Let’s talk about caffeine
Caffeine is a methylxanthine stimulant that is found in several plants. These include coffee beans, tea leaves, kola nuts (used in cola drinks), and cacao seeds (used to make chocolate). Alone, caffeine does not contain any calories or other nutrients. However, pure caffeine is quite bitter. Oftentimes, sweeteners and flavorings are added to improve the taste.
It affects more than just the brain and the central nervous system (CNS). Aside from combating drowsiness, caffeine has physiological effects on the heart, lungs, kidneys, and smooth muscles.
While coffee, tea, and other caffeinated drinks are safe for consumption, excessive amounts can have negative effects on the body. Side effects include nausea, vomiting, insomnia, irritability, nervousness, increased heart and breathing rate, tremors, and even seizures (at high doses).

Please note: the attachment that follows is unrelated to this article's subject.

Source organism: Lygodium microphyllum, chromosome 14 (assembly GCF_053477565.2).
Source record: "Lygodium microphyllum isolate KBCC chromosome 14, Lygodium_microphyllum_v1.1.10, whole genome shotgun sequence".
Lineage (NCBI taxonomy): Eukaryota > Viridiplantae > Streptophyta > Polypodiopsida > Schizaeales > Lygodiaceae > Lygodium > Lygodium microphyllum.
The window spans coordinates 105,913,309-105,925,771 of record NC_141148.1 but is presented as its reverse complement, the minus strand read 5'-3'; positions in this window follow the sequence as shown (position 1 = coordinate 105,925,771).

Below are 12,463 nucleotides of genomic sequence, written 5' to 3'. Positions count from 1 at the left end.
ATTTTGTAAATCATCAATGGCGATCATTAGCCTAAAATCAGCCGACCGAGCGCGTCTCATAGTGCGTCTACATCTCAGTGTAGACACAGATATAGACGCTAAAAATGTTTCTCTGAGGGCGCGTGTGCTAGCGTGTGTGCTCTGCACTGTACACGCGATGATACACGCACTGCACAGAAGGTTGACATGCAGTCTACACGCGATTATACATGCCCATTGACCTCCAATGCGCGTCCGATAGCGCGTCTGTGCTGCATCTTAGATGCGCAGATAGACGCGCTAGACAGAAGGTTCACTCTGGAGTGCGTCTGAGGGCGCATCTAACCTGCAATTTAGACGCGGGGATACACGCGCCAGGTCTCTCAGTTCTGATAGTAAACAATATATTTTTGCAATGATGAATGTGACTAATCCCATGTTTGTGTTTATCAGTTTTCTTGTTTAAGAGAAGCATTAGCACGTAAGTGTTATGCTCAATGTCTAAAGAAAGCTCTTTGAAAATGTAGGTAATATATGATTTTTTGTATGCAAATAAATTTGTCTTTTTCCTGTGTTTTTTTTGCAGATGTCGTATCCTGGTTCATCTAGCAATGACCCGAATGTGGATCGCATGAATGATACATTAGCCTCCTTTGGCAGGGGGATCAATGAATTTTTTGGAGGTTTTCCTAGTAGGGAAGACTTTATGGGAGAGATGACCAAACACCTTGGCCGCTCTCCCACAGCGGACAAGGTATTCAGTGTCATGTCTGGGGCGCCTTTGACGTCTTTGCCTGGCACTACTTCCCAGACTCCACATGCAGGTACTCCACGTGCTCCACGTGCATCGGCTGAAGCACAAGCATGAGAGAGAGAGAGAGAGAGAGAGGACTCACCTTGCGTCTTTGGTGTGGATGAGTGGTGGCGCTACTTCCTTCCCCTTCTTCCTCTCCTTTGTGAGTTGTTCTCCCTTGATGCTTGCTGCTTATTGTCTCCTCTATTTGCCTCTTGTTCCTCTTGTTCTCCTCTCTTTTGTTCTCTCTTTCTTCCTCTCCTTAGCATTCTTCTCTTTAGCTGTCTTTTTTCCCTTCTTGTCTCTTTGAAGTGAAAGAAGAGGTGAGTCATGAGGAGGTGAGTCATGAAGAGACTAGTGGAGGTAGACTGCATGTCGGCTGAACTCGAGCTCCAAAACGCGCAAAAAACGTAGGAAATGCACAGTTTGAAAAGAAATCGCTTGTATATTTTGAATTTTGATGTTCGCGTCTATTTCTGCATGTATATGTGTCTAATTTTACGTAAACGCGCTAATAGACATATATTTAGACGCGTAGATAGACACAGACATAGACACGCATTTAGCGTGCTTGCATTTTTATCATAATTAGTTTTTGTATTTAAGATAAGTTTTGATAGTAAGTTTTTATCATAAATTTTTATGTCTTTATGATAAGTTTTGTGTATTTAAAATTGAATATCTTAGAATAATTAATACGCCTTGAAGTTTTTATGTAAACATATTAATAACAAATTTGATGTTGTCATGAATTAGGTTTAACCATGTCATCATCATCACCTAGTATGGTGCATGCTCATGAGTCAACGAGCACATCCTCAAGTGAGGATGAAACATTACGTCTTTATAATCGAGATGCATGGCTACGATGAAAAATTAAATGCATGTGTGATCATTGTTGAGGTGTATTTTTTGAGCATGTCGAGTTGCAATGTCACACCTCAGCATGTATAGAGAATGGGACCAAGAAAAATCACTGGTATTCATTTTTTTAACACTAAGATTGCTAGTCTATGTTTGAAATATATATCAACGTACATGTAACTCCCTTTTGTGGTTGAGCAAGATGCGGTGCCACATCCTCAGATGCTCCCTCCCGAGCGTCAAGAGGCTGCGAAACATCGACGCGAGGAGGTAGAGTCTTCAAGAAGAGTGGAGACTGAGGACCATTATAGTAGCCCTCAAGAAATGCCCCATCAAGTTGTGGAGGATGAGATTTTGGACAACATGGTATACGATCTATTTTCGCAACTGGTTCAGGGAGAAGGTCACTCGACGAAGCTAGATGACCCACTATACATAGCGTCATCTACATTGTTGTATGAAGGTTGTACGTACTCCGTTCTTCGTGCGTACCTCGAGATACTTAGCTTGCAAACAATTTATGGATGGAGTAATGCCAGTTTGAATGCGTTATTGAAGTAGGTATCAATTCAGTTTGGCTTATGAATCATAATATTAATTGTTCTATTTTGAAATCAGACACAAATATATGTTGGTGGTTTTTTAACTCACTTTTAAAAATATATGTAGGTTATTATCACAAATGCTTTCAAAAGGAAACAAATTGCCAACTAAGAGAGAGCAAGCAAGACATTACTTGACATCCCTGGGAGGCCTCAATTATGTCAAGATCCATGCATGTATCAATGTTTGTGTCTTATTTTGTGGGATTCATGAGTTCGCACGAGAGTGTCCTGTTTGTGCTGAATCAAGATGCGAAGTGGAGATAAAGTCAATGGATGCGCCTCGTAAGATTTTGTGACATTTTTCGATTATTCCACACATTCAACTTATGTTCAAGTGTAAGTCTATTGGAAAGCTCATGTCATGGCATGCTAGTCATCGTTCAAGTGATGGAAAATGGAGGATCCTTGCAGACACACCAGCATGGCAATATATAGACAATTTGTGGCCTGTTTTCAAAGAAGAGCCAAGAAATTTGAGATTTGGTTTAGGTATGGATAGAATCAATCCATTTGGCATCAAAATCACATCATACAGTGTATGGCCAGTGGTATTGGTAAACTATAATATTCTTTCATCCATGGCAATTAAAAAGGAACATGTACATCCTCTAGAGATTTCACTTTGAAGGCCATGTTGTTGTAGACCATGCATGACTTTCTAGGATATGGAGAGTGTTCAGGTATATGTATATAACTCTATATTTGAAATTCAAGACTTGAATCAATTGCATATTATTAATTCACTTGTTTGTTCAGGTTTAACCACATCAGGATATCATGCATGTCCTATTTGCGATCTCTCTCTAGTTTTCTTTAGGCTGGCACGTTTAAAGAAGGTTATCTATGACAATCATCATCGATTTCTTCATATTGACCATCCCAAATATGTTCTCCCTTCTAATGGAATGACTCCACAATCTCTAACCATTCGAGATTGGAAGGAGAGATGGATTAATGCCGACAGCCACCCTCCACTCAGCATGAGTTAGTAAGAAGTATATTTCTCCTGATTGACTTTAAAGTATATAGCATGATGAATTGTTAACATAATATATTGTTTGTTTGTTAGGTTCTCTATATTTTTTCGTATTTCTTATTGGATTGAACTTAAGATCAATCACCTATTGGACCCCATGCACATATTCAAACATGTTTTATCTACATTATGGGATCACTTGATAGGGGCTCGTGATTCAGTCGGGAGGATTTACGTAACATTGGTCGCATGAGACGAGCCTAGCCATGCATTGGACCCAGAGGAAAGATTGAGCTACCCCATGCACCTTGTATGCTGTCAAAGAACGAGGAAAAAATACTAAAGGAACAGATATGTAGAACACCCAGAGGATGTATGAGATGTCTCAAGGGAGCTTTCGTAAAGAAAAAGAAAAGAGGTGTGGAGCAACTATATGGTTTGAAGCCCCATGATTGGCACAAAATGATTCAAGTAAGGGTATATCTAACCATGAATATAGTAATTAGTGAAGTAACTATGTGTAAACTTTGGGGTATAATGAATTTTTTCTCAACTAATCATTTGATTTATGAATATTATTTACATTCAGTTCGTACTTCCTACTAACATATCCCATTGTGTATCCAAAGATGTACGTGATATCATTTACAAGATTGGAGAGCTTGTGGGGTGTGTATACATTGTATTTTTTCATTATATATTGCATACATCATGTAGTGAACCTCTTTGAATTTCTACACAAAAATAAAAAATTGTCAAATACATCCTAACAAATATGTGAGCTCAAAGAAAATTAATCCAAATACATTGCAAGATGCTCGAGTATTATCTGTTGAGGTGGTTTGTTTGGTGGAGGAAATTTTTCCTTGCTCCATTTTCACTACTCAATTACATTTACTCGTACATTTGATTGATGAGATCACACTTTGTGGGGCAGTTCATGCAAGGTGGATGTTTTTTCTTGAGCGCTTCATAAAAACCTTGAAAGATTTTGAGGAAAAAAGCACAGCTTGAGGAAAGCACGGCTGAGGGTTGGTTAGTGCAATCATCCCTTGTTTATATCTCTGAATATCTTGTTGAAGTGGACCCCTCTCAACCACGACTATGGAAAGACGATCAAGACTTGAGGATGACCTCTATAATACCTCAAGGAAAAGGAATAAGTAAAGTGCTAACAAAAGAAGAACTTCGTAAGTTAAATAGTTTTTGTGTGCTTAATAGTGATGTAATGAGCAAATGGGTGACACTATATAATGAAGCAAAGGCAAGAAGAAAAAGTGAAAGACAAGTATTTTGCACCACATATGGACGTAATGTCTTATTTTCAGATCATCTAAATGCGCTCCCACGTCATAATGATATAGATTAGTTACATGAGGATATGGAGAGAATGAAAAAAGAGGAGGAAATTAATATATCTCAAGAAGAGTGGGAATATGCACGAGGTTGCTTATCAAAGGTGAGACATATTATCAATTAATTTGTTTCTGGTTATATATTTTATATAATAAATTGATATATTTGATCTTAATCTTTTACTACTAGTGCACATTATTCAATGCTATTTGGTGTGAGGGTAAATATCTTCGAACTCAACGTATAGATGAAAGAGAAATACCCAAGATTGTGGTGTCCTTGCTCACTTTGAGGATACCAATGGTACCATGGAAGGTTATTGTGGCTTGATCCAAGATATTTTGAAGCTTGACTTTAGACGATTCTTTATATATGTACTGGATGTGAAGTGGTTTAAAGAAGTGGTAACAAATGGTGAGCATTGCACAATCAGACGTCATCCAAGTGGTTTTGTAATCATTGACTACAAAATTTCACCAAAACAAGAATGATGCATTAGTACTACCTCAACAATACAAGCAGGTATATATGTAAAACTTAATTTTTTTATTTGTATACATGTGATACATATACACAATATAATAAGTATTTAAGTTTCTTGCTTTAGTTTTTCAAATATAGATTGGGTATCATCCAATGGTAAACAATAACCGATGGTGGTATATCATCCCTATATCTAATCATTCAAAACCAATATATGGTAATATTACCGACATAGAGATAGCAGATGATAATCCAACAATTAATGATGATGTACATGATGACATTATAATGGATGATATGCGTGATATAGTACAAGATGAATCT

Toxicity can occur at around 10 grams of caffeine. For reference, a single cup of coffee may contain approximately 50-100 mg of caffeine. Experts suggest limiting caffeine consumption to 400 mg per day, which is approximately 3 to 5 cups of coffee.